The Minneapolis Institute of Arts has consistently acquired important works by the French artist Alexandre-Gabriel Decamps (1803-1860). In 1939, Mrs. Erasmus C. Lindley gave Job and His Friends,1 and then in 1949, ten years after the first gift, she willed the Goatherder of the Abruzzi (figure 2)2 in memory of her father, James J. Hill. The museum's good fortune continued in 1958 when Mrs. Egil Boeckmann gave Landscape with the Good Samaritan3 (figure 3) and in 1969 when the museum acquired the large Decamps drawing Siege of Clermont en Auvergne4 (figure 4) through the William Hood Dunwoody Fund. As a result of this generosity it is possible through one collection to analyze the aims and ambitions of Decamps during his mature period.Decamps was born in Paris in 1803. After he and his brother, the art critic and essayist Maurice-Alexandre Decamps,5 spent a few years at Arsy at the insistence of their father, Pierre Augustin, "in order to learn to rise early and know the hard life of the fields,"6 Decamps entered the atelier of Etienne Bouhot.7 Toward the end of 1818 he left Bouhot for the studio of Alexandre-Denis Abel de Pujol,8 one of the purest representatives of the academic doctrine. Decamps was not a very attentive student. Moreover, he thought that "the formula of instruction of the academic doctrine reduced the least examination almost to the proportions of silliness."9 Thus he quit Abel's studio in 1819-20.In spite of the fact that he was a ricochet from the school of Jacques-Louis David, Decamps (who had enjoyed his rustic existence at Arsy) began his career as a genre painter. This point is illustrated by his earliest known signed and dated painting, the 1823 Arabs in front of a House (Musée de St. Etienne), and the two works that he sent to his first salon in 1827-28—The Janissary (figure 5) and the presently lost Hunting in a Swamp. After traveling throughout Asia Minor and east North Africa in 1828 (and thereby becoming the first major European artist to travel extensively in the Orient), Decamps returned to France and executed a number of small genre scenes which received great acclaim from the critics of the Salons of 1831 and 1833.By 1833 several critics had called upon Decamps to depict more important subjects on a larger scale in order to have "another beautiful page to suspend beside [the Raft of] the Medusa [by Gericault]."10 There is little doubt that Decamps painted his masterpiece, Defeat of the Cimbrians (figure 6), in response to the critics' requests. He remarked about the work, which was celebrated by the reviewers of the Salon, "When I exhibited the large sketch the Defeat of the Cimbrians . . . I planned to give an indication of what I could conceive of and execute . . . . I speak about Cimbrians, because this subject is characteristic of the path that I wanted to follow. . . ."11With this goal in mind, Decamps traveled to Italy in 1835, and, as a result of the success of the Cimbrians, he spent the remainder of his career trying to reconcile successfully the two strengths of his talent: his desire to create high-minded art and his interest in rendering the world of his immediate surroundings.During the late 1830s, among other paintings illustrating a variety of subjects, Decamps completed the biblical canvases Moses Saved from the Water (figure 7), Joseph Sold by His Brothers (Wallace Collection, London), Samson Combating the Philistines with the Jawbone of an Ass (present location unknown), and the Minneapolis Landscape with the Good Samaritan (figure 3).Despite his desire to be a history painter, Decamps was not the type of artist to peruse literature for subjects. He owned a Portelet copy of Rembrandt's Good Samaritan (Louvre),12 and it was perhaps from this copy that he acquired his interest in the story. That Decamps admired Rembrandt and frequently found inspiration in the Dutch master's art is illustrated by a later and different rendition of the Good Samaritan theme by Decamps (figure 8) which definitely can be related to the Louvre Rembrandt.Although the precise period when Decamps worked on the Landscape with the Good Samaritan is undocumented, the work is composed along the same lines as Moses Saved (figure 7). There is an emphasis on horizontal recession into space, and the principal action is cast in a valley with a body of water on the left. Old World cities can be seen in the distance. Both works echo the landscape elements found in the Cimbrians (figure 6), which Decamps took from life in the south of France during a trip in 1832. The rather elongated figures in both pictures are indebted to Poussin's Finding of Moses (Louvre). A simple visual comparison of the two works, the Good Samaritan and Moses Saved, with Defeat of the Cimbrians shows how Decamps made variations on a motif. This similarity of composition and idea in the Landscape with the Good Samaritan and the signed and dated Moses Saved from the Water (and the other biblical scenes of the late 1830s) accounts for the present dating of the Good Samaritan to 1837.In these historical works Decamps fused classical elements with his basic inclination to portray the real world. The result was a completely new approach to religious scenes. Through devices like the small architectural structures in the backgrounds and the barren landscapes, Decamps was able to create a believable image of the Orient, where the events historically occurred, while previous artists had located such scenes in Egypt and other Near Eastern countries merely by including pyramids or tropical growths.After his great success in 1834, Decamps did not exhibit at the Salon until 1839. The Good Samaritan was not included in his envoi of that year because it was not finished;13 and, in the sense that Decamps did not apply the brittle textures which are known as his "cuisine," the work remains a sketch (as well as an indication of his working method). The pictures that were included in the Salon were praised by most of the critics, who noticed both the references to conventional art and the new images that he had created.14 Decamps received official recognition at the close of the Salon: he was made Chevalier de la Légion d'honneur. But his triumph was not total, because, at the same time, a government official informed Decamps, without solicitation, that the state would be unable to give him a commission to decorate a public monument because he was so highly esteemed by the public that he did not need the government.15 Moreover, his brother, Maurice-Alexandre, wrote in his review of the 1839 Salon: "Monumental art renders nations more powerful, more moral, and more enlightened; familiar art makes man more intelligent, wiser, and happier."16 To Decamps, who certainly must have felt that he had more than excelled in familiar scenes, and who was extremely interested in joining such colleagues as Delacroix and Delaroche in creating monumental art, not for the sake of money, but to prove himself a great artist, the desire to execute monumental art weighed heavily upon him over the remainder of his career. His subsequent, relentless pursuit of high-minded art is illustrated by the Minneapolis drawing Siege of Clermont en Auvergne (figure 4) and its pendant, Battle of the Cimbrians (figure 9), both executed in 1840.The subject of Siege of Clermont en Auvergne is based on C. Fauneil's Histoire de la Gaule Meridionale:The besieged had suffered a great deal more than the troops of Ecdicius, and they resolved to retreat without awaiting a new attack. In order not to be burdened, and so that they could bury them easily, they cut off the heads of their dead and left the bodies where they had fallen. But when day came, through a pity that they had not felt in the beginning, they decided to give them a sepulchre. Ecdicius attacked them anew, all that they were able to do was to load numerous chariots, and take with them the bodies they had not had time to bury; they came upon a habitation, a deserted thatched cottage, which they set afire, and threw in some of the bodies for which the enflamed debris of the thatched cottage served at once as a butcher and a tomb.17Although Decamps used the text for his subject, his composition owes a great deal to the battles that rage in the trenches of the earlier Defeat of the Cimbrians. But in the drawing, as is the case in several works of his mature period, he placed a greater emphasis on the figures. Also, in this sheet, Decamps continued his classical tendencies. The figures are packed into the composition in the manner of antique friezes, and there is a strong emphasis on the contours of personages, animals, and objects. The overall clarity of the work is largely a result of the medium, to be sure, but it also has to do with the style, which goes back to Decamps' Roman experience of 1835.Decamps's drawing is a very good visual account of Fauniel's description. As such, Clermont is the first work in which Decamps certainly put to work ideas formed by reading a book, without having had an initial visual stimulus, although it is unlikely that he carefully read Fauniel's four volumes in search of a theme. He had already demonstrated an interest in unusual burial situations in an earlier drawing, Saint-Michel a Bordeaux (c. 1833, Musée Victor Hugo, Paris) and, as was the case with Saint-Michel, the gory nature of the event initially may have been suggested to him orally.Some mention ought to be made of Clermont's pendant, The Battle of the Cimbrians (figure 9). The subject of the work is ultimately derived from the famous 1833 Defeat of the Cimbrians. However, the retreat which takes place in the foreground may have been inspired by Fauniel's text. Decamps may have intended to represent different episodes of the battle of Clermont, since he exhibited the two drawings together at the Salon of 1842 (the later title was perhaps intended to capitalize on the fame of the prototype). Also there was a recent precedent for this type of rendition: at the Salon of 1839, Horace Vernet exhibited three very large paintings representing the taking of Constantine at different moments.18 Vernet's paintings were displayed prominently at the entrance to the Salon.19The two drawings, Siege of Clermont on Auvergne and Battle of the Cimbrians, not only feature the same valley found in Decamps's painted masterpiece, Defeat of the Cimbrians, but they also restate a nationalism that is found in the painting: both scenes depict events of French history. Several writers had called for a national art in 1839.20 The ideas of the critics may have played a part in Decamps's choice of subjects for the two drawings, especially in light of the fact that Maurice-Alexandre stated, "The goal of art is to speak to the people and to teach them by making a national fiber vibrate within them."21 Also, King Louise-Philippe, who purchased the Defeat of the Cimbrians after the 1834 Salon and who had a desire and personal preference for a national art, may have played a role in Decamps's decision to undertake large works depicting French history. These attitudes, the gallery at Versailles devoted to French military history, the prominent position given to Vernet's Prise de Constantine series at the 1839 Salon, and Decamps's own memories of the success of the 1833 Cimbrians were all clear signs that works such as Battle of the Cimbrians and Siege de Clermont would be readily accepted. Decamps was surely aware of the possibilities of the subject and knew, in addition, that the classical appearance of the drawings would enhance their appeal to academic circles. All of this goes to say that through these drawings Decamps hoped to demonstrate that he had the artistic power and the ideas to decorate the large walls of one of the national monuments. He did not exhibit the works right away, either because he thought it too soon after the minister's rejection of him in 1839 or because he had learned during the late thirties that his works had greater appeal after a brief absence from the Salons. It should be noted in passing that the drawings were never executed in oil, and there are not known studies for them. Decamps sent the two 1840 drawings to the Salon of 1842. As one might expect, based on previous patterns, the sheets received favorable reviews.22Yet even after 1834, and in spite of his ambitions to be a history painter, Decamps would not permit himself to be tied to one manner of representation. He continued his involvement with genre painting, especially Italian scenes. In the Institute's Goatherder of the Abruzzi (figure 2) Decamps depicts a goatherder watching his flock in central Italy, an area which borders on the Adriatic and includes the highest of the Apennines mountain peaks. In the painting, Decamps put to work a composition by Léopold Robert (1794-1835) (figure 10), another genre painter who aspired to the grand manner and in whom Decamps frequently found inspiration.The Goatherder of the Abruzzi calls attention to another tendency of Decamps's production which appeared in the middle forties. In an attempt to oblige collectors and dealers who were requesting "definitive" versions of existing compositions,23 Decamps began to make replicas of his works.24 There is a signed and dated version of the Minneapolis Goatherder at the National Gallery of Canada in Ottawa (figure 11). In addition to sharing stylistic similarities, the Ottawa version, which is dated, helps us to date the Minneapolis painting.After executing several other scenes of familiar reality during the early 1840s, Decamps reaffirmed his desire to be a great history painter in a series of nine drawings representing the History of Samson,25 works upon which Baudelaire heaped praises in his review of the Salon of 1845.26 Decamps did not receive any official recognition as a result of the fine critical reception of the sheets; nor did he gain a large surface to decorate. While he continued to received recognition for his art, the remainder of his career was marked by frustration and isolation. After the Salon of 1851, Decamps was promoted to Officer of the Legion of Honor. At last he received a commission from the government to paint a picture for the Musée du Luxembourg.27 The state commissioned five sculptures and twenty paintings from other artists at the same time, but of all the artists who received these commands, Decamps alone was allowed to execute a subject of his own choice.28It is almost needless to point out that, with the commission, Decamps gave vent to his ambitions toward the grand manner. He decided to paint the Minneapolis Job and His Friends (figure 1). It is impossible to determine why Decamps chose this particular subject, although at the time he had a general interest in biblical themes.Decamps painted two versions of Job, the compositions of the two being basically the same. The first, small version (figure 12) has only one window in the building on the left and an arch in the middle ground which suggests a comparatively deep space in the background. In the larger definitive version in Minneapolis, Decamps uses a complex system of perspective on the left by including two windows and brings the background nearer to the foreground by eliminating the arch found in the small picture. He had already used a similar composition in the Louvre's La Cour de ferme, which may have given him the idea for the lighting in the larger Job. The gradual effect of movement from the foreground to the background in the smaller painting, which results from the middle values of the arch area of the painting, has been eliminated in the large version at Minneapolis. The subtle shadows on the building in the background of the definitive version, and the penetrating angles of the foreground structures, serve to keep in place the highlighted background, which tries to push forward to be united with the lighter values of the foreground. Even the sky tries to advance, but is held in place by the tree which rushes toward the right to lead the eye in that direction and back to the highlights of the foreground. The figures, or the true subject, have very little impact as conveyors of cerebral actions, which leads to the conclusion that, even considering his ambitions, Decamps was primarily involved with the visual impact of his pictures.The involvement with areas of light in the Minneapolis Job and His Friends (figure 1) demonstrates the fact that the mature Decamps did not rely on the "cuisine" to make the composition visually interesting. Beginning during this period, the contrast of lights and darks, and the juxtapositions of shapes became his primary preoccupations. The contrast of lights and darks indeed had always been dear to Decamps, but in earlier works, he was interested in clair-obscur (cf. figure 6). With this new emphasis on values, color began to play a minor role in his art.Although Decamps did not turn to many outside sources at this time, using primarily his own previous ideas, as he had in the forties, he may have adapted Ribera's Martyrdom of St. Barthélemy (Musée des Beaux-Arts, Grenoble) of which he owned a Bisson copy,29 for the figure of Job.In spite of the long wait for a government commission Decamps neither gave Job and His Friends to the government as promised30 nor sent it to the Salon. However, we do have an important contemporary view of the work. Eugène Delacroix saw the work in Decamps's atelier and remarked in his Journal:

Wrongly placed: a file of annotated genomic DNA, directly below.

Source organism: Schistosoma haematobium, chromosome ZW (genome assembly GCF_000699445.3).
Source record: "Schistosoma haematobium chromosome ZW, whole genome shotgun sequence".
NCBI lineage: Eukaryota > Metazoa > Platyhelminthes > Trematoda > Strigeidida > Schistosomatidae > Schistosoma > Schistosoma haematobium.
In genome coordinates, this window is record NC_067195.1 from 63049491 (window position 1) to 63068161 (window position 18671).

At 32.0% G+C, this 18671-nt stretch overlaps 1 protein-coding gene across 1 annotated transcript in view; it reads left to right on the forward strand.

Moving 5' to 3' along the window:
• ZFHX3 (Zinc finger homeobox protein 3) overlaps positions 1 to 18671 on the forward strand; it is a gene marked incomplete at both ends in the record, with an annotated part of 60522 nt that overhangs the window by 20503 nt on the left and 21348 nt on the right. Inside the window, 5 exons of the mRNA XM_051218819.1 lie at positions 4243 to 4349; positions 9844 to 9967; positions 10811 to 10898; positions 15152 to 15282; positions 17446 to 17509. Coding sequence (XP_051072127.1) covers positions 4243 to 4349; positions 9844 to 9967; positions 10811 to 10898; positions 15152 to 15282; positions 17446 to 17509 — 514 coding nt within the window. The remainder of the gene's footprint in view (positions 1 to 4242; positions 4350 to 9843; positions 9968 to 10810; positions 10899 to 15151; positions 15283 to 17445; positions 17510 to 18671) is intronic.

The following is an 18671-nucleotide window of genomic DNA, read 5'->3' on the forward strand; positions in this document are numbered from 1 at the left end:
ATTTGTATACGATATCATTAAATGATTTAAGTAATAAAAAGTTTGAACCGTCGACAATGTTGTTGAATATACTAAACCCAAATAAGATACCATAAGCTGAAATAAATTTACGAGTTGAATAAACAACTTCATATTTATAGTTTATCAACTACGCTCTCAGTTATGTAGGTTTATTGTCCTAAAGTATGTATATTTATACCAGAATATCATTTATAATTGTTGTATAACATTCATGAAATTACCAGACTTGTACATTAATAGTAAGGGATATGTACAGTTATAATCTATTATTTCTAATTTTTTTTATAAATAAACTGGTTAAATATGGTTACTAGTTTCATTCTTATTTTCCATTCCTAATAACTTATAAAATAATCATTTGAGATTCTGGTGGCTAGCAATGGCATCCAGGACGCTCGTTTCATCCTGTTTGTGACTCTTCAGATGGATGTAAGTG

Returned to the exhibition with E. Lami for information; from there to Decamps's, whom I found in a disarrayed studio; he showed me some admirable things. He had a larger repetition of his Job for the Ministry, as beautiful as the small one, and to my mind, more advanced.31